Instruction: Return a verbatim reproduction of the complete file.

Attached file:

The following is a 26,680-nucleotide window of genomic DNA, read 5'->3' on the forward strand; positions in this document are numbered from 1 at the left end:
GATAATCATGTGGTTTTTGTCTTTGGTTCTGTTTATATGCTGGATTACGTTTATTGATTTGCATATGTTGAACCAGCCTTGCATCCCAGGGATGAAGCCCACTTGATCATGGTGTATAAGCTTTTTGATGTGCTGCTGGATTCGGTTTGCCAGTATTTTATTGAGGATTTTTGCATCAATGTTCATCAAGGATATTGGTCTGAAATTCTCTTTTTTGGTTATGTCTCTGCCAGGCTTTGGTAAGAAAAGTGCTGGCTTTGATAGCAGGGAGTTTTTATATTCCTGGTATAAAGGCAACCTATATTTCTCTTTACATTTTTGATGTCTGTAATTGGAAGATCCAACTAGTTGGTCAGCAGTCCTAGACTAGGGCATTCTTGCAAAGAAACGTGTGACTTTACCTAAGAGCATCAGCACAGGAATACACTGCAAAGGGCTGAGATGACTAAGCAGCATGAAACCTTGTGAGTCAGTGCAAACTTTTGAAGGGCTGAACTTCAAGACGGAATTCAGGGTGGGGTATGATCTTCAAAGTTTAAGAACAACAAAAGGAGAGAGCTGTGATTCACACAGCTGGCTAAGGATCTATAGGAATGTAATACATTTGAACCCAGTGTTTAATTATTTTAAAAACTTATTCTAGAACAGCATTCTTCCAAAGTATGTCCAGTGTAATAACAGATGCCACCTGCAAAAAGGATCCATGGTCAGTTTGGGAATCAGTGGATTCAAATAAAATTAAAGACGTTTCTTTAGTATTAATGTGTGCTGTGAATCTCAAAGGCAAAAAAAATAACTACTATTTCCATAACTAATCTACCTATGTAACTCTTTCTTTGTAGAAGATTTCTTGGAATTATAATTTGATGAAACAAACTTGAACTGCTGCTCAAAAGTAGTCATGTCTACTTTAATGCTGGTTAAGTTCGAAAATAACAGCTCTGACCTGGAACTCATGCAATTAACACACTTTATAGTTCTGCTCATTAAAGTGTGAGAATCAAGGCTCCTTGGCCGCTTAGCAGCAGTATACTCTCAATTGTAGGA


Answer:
The following is a 26,680-nucleotide window of genomic DNA, read 5'->3' on the forward strand; positions in this document are numbered from 1 at the left end:
GATAATCATGTGGTTTTTGTCTTTGGTTCTGTTTATATGCTGGATTACGTTTATTGATTTGCATATGTTGAACCAGCCTTGCATCCCAGGGATGAAGCCCACTTGATCATGGTGTATAAGCTTTTTGATGTGCTGCTGGATTCGGTTTGCCAGTATTTTATTGAGGATTTTTGCATCAATGTTCATCAAGGATATTGGTCTGAAATTCTCTTTTTTGGTTATGTCTCTGCCAGGCTTTGGTAAGAAAAGTGCTGGCTTTGATAGCAGGGAGTTTTTATATTCCTGGTATAAAGGCAACCTATATTTCTCTTTACATTTTTGATGTCTGTAATTGGAAGATCCAACTAGTTGGTCAGCAGTCCTAGACTAGGGCATTCTTGCAAAGAAACGTGTGACTTTACCTAAGAGCATCAGCACAGGAATACACTGCAAAGGGCTGAGATGACTAAGCAGCATGAAACCTTGTGAGTCAGTGCAAACTTTTGAAGGGCTGAACTTCAAGACGGAATTCAGGGTGGGGTATGATCTTCAAAGTTTAAGAACAACAAAAGGAGAGAGCTGTGATTCACACAGCTGGCTAAGGATCTATAGGAATGTAATACATTTGAACCCAGTGTTTAATTATTTTAAAAACTTATTCTAGAACAGCATTCTTCCAAAGTATGTCCAGTGTAATAACAGATGCCACCTGCAAAAAGGATCCATGGTCAGTTTGGGAATCAGTGGATTCAAATAAAATTAAAGACGTTTCTTTAGTATTAATGTGTGCTGTGAATCTCAAAGGCAAAAAAAATAACTACTATTTCCATAACTAATCTACCTATGTAACTCTTTCTTTGTAGAAGATTTCTTGGAATTATAATTTGATGAAACAAACTTGAACTGCTGCTCAAAAGTAGTCATGTCTACTTTAATGCTGGTTAAGTTCGAAAATAACAGCTCTGACCTGGAACTCATGCAATTAACACACTTTATAGTTCTGCTCATTAAAGTGTGAGAATCAAGGCTCCTTGGCCGCTTAGCAGCAGTATACTCTCAATTGTAGGA